If you are writing the result into a dense `J`

, then you need to make sure you pass the `sparsity`

in order for the decompression to work for that coloring. The following works fine:

```
using Symbolics, SparseArrays, SparseDiffTools, FiniteDiff
function dgl!(du,u,p,t)
du[1] = u[2];
du[2] = sin(u[1])
end
param = nothing; t0 = 0; input = [pi/2, 0]; output = zeros(2); J = zeros(2,2)
g!(y,x) = dgl!(y,x,param,t0)
sparsity = Symbolics.jacobian_sparsity(g!, output, input)
jac = Float64.(sparsity)
colors = matrix_colors(jac)
FiniteDiff.finite_difference_jacobian!(J, g!, input, colorvec=colors, sparsity = sparsity)
println("FiniteDiff_color: ",J)
forwarddiff_color_jacobian!(J, g!, input, colorvec=colors, sparsity = sparsity)
println("ForwardDiff_color: ",J)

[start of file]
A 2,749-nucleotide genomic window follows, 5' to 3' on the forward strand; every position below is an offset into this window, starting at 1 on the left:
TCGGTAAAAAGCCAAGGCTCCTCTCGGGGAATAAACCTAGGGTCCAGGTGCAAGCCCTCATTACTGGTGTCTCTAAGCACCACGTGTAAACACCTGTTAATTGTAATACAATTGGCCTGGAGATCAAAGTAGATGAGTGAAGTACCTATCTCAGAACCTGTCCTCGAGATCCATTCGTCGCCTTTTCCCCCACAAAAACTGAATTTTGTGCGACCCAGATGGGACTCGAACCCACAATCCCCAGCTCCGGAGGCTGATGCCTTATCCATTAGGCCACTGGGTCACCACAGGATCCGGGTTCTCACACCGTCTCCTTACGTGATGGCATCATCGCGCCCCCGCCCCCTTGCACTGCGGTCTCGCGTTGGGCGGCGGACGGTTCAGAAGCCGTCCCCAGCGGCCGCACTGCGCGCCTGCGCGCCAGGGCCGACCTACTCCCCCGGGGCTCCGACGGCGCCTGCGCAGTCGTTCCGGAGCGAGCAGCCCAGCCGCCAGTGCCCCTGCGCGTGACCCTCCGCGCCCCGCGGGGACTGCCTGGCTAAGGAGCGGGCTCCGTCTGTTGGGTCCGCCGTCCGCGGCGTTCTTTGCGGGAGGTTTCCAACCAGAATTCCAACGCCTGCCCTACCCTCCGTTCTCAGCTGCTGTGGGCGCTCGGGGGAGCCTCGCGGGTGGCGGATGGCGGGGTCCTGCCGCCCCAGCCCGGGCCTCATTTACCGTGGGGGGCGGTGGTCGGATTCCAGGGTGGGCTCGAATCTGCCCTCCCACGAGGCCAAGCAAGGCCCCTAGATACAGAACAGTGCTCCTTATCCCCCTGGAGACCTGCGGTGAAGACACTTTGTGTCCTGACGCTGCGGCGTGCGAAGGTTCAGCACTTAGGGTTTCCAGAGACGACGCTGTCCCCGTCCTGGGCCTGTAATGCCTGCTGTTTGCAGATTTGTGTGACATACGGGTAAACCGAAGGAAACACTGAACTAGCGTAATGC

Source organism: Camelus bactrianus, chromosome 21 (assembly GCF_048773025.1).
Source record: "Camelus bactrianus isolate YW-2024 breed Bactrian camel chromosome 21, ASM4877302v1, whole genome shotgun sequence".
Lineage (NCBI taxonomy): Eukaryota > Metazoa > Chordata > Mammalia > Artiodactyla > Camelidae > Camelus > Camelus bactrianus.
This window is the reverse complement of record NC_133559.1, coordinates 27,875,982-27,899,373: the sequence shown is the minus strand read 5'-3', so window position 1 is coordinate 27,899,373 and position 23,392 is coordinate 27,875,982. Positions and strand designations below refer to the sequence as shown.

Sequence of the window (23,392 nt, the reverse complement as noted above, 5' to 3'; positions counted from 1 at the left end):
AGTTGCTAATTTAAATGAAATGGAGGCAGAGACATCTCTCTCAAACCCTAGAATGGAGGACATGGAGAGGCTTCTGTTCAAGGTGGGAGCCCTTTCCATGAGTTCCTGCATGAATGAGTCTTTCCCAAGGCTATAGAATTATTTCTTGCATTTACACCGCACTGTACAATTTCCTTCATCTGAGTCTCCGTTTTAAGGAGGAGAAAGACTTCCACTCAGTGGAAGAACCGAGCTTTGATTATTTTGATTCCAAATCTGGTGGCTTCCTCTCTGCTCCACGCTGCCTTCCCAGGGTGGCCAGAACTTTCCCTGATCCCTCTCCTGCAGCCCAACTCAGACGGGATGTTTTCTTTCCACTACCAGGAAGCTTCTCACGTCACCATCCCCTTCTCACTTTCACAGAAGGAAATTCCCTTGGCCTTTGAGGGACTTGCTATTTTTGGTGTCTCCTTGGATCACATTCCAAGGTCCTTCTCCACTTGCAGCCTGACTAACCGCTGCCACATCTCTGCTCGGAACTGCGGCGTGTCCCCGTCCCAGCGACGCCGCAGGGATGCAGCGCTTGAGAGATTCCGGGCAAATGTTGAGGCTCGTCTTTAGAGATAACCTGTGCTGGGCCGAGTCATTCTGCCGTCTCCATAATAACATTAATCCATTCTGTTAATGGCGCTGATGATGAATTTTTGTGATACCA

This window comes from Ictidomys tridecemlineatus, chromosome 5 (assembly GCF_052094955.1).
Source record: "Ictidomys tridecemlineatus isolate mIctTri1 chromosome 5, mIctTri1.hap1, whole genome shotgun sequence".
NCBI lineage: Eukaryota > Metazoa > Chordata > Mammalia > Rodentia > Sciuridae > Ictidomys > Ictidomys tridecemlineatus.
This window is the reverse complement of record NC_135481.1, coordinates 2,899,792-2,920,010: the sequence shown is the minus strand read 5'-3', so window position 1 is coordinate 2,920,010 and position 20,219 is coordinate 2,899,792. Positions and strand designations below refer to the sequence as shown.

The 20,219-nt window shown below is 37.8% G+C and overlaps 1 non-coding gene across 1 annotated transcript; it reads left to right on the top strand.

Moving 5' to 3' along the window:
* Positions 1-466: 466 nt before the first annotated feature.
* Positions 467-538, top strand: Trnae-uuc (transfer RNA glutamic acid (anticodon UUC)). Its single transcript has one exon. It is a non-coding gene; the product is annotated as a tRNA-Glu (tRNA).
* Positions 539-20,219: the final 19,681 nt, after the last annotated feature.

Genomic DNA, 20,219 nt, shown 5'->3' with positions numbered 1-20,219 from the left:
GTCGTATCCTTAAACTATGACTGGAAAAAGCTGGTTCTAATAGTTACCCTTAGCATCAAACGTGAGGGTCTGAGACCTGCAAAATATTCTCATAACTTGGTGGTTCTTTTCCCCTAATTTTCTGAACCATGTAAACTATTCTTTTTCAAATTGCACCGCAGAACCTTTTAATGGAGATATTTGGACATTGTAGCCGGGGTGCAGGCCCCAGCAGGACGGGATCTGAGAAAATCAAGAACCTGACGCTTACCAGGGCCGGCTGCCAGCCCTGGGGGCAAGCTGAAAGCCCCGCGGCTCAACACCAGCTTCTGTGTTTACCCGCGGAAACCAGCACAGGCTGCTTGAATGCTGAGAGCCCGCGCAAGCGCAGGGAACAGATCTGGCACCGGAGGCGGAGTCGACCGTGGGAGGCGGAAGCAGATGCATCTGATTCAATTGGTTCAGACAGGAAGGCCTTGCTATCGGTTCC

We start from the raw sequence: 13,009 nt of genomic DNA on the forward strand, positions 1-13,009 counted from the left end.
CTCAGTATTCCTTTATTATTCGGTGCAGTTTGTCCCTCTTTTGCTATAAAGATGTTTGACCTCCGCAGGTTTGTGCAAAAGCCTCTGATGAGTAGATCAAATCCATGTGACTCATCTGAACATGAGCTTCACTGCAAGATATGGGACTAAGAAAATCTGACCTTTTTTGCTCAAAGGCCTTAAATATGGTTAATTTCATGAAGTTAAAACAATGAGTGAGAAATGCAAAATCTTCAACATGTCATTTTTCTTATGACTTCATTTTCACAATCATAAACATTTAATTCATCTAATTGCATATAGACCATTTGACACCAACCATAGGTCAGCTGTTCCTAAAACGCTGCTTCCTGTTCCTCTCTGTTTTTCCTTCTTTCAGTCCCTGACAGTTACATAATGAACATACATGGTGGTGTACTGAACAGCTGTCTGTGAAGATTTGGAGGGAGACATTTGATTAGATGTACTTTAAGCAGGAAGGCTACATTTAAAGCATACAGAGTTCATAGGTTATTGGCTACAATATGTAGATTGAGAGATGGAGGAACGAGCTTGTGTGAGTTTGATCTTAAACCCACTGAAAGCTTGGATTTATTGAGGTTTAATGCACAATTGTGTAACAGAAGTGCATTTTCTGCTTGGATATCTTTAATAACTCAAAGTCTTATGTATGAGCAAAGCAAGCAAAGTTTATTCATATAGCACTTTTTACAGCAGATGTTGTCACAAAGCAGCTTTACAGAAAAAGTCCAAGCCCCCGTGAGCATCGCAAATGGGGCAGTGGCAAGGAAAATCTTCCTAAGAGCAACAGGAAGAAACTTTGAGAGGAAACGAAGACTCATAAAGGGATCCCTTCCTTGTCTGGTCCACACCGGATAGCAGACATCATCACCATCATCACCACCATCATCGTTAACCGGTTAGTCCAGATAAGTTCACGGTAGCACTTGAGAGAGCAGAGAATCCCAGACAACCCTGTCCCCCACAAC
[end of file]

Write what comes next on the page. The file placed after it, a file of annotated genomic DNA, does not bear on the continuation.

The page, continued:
FiniteDiff.finite_difference_jacobian!(J, g!, input)
println("FiniteDiff: ",J)
forwarddiff_color_jacobian!(J, g!, input)
println("ForwardDiff: ",J)
```

Now the reason that isn’t done in the tutorials is because `J`

is a sparse matrix, which is probably the most common case, and so `sparsity = J`

is the default. You can use color differentiation to write into a dense matrix like you do here, but in that case you need to override that default (and it’s a perfectly sensible use case of course if the matrix is small enough for the sparse matrix to be slow but still need acceleration in the differentiation).

This is something that’s hard to throw an error on because while in theory we could throw an error for the sparsity pattern not allowing for an exact decompression (i.e. check the column sparsity against the colors and error, here the column sparsity being dense would be a quick error), it’s actually fairly useful to allow incorrect/partial colorings. For example, if you have a periodic boundary condition it’s banded plus two bits on the corners, but if you do the coloring of the banded case then you get a good enough approximation to be a great preconditioner for GMRES. So we allow for colorings to not match the sparsity and one needs to be then careful to pass the sparsity that’s required.